Q: As I get older, I’m finding it harder to see when I read or do other simple tasks in my home, even with my glasses on. Can you suggest some lighting improvements that might help?
A: When I was a teenager, I used to kid my father because he could not read menus in dimly lit restaurants. Now that I’m in my 70s, I realize how insensitive that was! As we age, our pupils actually get smaller, so less light makes it to the back of the eye. Many people start noticing changes in their vision around age 50 and, by the time you’re my age, you need about three times as much light as a 25-year-old does to read and perform fine-motor tasks. In addition to more wattage, older adults need glare-free illumination that is consistent from room to room, since moving from a low-light space to a bright one can be disorienting.
At Fogg Lighting, one of the things we try to educate people about is the concept of layers of light. Basically, you need a mix of light sources at different levels to create a properly lit space. We generally establish a first layer of ambient illumination in a room using decorative fixtures such as a chandelier, pendants, or semi-flush or flush-mount units. Accent and task lighting — typically some combination of well-placed recessed or track fixtures, sconces, under-cabinet units, cove lights, and table and floor lamps — fills in the shadows and helps you see what you’re doing. Contrast this scenario with one in which recessed fixtures are the only light source, as is sometimes the case in hallways. Used on their own, these units create pockets of light and darkness that make the area difficult for seniors (and toddlers!) to navigate.
For reading and other activities, it’s important to have a dedicated fixture that can accommodate the equivalent of a 100-watt incandescent bulb. Choose an opaque shade to reduce glare and an articulated arm if you want the option of shining the light onto a book. Here are a few of my favorite products.
These dimmable lamps by Holtkotter have transitional shapes and efficient halogen bulbs. Adjust the height of the floor lamp and move the arm to direct light where you need it.
For a more modern look, I love these sleek LED fixtures by Koncept, which are dimmable, adjustable, and work well in tight spaces.
Want more information? We are trained to design lighting plans that will see you through the aging progress. Stop by our store for a free consultation tailored to your specific needs.
Re-Printed From Residential Lighting Magazine November 2013 Issue
A Lighting Research Center study on lighting systems for Alzheimer’s patients could help an aging population.
Residential Lighting: Tell us how light levels affect circadian rhythms. (more…)
Generally, the visual requirements for senior citizens are different than for the younger generation because of changes in the eye and in the visual nervous system. With age, the pupil becomes smaller thus reducing the amount of light that can enter the eye, the lens becomes yellowed thereby scattering light, reducing contrast and reducing the ability to focus, and ocular disease is more prevalent in older people. All these factors contribute to the special lighting needs of the senior population.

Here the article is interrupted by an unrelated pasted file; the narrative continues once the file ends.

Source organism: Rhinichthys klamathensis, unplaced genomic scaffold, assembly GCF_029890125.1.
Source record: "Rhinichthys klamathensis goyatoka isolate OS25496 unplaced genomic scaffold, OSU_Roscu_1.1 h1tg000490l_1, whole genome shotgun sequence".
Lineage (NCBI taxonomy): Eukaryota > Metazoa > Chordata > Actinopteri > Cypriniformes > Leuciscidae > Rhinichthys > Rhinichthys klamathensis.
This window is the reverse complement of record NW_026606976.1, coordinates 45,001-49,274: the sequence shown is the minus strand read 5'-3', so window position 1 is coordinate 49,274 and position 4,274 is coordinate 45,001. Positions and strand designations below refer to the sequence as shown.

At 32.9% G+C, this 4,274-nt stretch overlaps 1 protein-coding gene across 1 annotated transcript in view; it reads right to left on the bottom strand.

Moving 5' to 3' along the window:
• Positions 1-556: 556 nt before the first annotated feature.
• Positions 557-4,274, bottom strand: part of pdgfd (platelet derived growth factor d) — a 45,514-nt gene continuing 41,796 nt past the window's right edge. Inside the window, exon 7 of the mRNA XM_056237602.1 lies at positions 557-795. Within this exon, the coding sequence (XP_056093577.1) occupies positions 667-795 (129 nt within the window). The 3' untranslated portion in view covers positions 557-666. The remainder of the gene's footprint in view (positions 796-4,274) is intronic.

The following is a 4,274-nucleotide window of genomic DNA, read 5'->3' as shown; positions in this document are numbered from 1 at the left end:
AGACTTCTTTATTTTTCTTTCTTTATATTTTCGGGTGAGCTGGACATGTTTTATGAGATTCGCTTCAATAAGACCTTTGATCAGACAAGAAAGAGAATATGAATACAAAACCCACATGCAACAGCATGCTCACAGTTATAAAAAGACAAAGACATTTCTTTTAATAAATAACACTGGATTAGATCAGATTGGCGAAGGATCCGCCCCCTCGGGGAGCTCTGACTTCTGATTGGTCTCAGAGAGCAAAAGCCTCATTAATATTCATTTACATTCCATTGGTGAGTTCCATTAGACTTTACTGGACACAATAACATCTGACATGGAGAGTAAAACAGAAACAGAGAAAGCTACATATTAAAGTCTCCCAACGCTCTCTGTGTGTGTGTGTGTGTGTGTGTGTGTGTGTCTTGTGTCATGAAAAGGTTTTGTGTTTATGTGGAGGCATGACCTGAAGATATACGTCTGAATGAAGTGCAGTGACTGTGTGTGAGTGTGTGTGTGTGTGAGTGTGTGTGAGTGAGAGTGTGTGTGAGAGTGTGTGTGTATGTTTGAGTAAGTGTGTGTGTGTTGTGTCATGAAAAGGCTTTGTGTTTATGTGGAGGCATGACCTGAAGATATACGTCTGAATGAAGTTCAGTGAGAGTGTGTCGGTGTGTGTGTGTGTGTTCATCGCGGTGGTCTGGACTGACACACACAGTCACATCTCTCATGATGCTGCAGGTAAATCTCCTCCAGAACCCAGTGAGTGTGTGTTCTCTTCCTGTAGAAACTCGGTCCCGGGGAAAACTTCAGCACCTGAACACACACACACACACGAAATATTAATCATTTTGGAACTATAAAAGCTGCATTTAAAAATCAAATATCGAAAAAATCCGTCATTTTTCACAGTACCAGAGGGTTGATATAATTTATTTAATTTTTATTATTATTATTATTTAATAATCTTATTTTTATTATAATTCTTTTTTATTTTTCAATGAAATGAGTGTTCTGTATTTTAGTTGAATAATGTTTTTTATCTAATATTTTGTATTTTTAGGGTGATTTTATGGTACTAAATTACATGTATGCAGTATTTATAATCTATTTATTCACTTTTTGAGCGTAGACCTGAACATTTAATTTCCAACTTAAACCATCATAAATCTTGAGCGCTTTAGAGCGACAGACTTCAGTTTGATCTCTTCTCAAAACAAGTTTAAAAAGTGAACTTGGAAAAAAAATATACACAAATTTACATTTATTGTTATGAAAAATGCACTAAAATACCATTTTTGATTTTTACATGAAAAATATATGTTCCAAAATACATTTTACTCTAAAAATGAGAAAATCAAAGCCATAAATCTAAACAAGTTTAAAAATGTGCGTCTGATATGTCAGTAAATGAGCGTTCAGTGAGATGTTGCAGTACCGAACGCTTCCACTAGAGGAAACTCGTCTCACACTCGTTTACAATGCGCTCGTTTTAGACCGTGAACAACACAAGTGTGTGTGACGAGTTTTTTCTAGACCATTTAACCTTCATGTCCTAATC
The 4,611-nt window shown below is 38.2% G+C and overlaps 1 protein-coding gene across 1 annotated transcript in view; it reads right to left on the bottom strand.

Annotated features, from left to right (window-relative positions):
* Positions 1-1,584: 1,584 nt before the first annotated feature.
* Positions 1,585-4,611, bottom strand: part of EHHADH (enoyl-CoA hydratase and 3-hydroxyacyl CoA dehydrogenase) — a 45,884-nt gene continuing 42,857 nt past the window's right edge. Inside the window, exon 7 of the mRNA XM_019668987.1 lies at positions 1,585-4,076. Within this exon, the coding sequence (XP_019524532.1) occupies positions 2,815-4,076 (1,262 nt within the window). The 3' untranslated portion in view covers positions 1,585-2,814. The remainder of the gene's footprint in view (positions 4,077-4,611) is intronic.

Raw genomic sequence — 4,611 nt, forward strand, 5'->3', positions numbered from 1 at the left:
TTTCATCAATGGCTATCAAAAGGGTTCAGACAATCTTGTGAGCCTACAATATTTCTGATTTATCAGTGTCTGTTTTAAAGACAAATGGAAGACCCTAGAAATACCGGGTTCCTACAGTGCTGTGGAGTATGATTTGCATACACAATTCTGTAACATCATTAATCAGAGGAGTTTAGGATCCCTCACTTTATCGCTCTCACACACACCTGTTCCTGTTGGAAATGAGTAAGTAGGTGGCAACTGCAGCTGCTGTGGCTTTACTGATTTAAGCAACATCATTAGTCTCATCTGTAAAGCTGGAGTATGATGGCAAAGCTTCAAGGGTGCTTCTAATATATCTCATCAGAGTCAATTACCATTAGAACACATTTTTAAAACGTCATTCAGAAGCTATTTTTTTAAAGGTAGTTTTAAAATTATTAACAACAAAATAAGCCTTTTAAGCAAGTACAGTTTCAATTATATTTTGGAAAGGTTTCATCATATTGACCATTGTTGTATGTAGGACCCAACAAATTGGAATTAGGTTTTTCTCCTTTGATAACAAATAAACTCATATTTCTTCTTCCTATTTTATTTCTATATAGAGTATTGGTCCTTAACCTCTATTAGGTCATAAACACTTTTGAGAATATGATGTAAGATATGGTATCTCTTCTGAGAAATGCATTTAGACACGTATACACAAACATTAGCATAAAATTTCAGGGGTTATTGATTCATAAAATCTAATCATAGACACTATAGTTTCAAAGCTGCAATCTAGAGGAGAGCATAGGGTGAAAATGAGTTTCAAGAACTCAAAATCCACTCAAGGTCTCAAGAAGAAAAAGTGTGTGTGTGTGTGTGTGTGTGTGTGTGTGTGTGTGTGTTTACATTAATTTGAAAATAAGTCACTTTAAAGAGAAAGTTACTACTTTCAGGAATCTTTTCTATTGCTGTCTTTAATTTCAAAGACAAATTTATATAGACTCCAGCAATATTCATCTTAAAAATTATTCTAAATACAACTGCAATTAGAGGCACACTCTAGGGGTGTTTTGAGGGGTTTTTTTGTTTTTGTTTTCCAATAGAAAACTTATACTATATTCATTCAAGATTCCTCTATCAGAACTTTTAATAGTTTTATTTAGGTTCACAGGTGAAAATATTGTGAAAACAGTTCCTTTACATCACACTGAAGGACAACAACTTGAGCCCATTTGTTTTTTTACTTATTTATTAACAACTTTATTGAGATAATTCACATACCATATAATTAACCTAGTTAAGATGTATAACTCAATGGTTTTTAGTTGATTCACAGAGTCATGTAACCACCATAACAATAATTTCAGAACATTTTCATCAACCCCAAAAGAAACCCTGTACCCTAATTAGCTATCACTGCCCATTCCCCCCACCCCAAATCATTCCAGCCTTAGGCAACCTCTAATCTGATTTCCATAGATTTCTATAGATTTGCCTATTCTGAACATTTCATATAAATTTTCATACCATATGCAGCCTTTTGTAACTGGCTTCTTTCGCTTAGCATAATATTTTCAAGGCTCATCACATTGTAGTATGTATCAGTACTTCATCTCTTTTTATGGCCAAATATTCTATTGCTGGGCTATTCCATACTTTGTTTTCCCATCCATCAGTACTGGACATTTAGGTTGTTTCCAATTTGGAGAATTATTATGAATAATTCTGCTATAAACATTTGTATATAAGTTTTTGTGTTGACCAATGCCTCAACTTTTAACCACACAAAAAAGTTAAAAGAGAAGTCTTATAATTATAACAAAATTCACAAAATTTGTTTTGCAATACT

|Great Lighting for Older Eyes!|
To quote the IES publication “Lighting and the Visual Environment for Senior Living“, “In a study conducted by Sorensen and Brunnstrom in private homes in Sweden, a direct correlation was discovered between “good” illumination in an older person’s residence and that person’s quality of life. The study defined good illumination as: a sufficient quantity of light, appropriate direction of the light, good contrast, and light that does not cause glare. Physical condition, appetite, general good health, and self-confidence improved with good quality lighting. In addition loneliness, anxiety, and temper were diminished.”
|Bad Senior Lighting – Glare, Poor Contrast and
Bad Direction of Light.
To go on quoting from the same article, “Poor lighting is associated with falls among the elderly. Investment in proper lighting is an excellent means of reducing health care costs and maintaining an independent life style…Good lighting should be viewed as prevention, and must receive priority attention by all retirement complexes, long-term care facilities, seniors living at home, and the community at large. Optimum light exposure ought to be as uncontroversial an aim of future health policy as best possible nutrition.”
Unfortunately, in my limited experience with two elderly parents and a parent-in-law, lighting in elderly residences is far from “optimal”. It was more like the photo on the right with lots of glare and poor contrast. Shiny floors and overhead bright recessed lights cause glare both from above and from the reflection of the light on the floor. Hospitals are the same way. And unfortunately the lighting in most homes is installed by the electrician or contractor without regard to proper lighting techniques (for any age group). A well lighted space will be a well lighted space for any age…it is timeless. Plan ahead when lighting your new home or renovation. A good lighting plan will pay you dividends forever.
Please visit us at www.fogglighting.com and like us on Facebook. Also, download the UL app “LightSmart” which has lots of good lighting recommendations. Call me at 207-797-7568 for your lighting needs.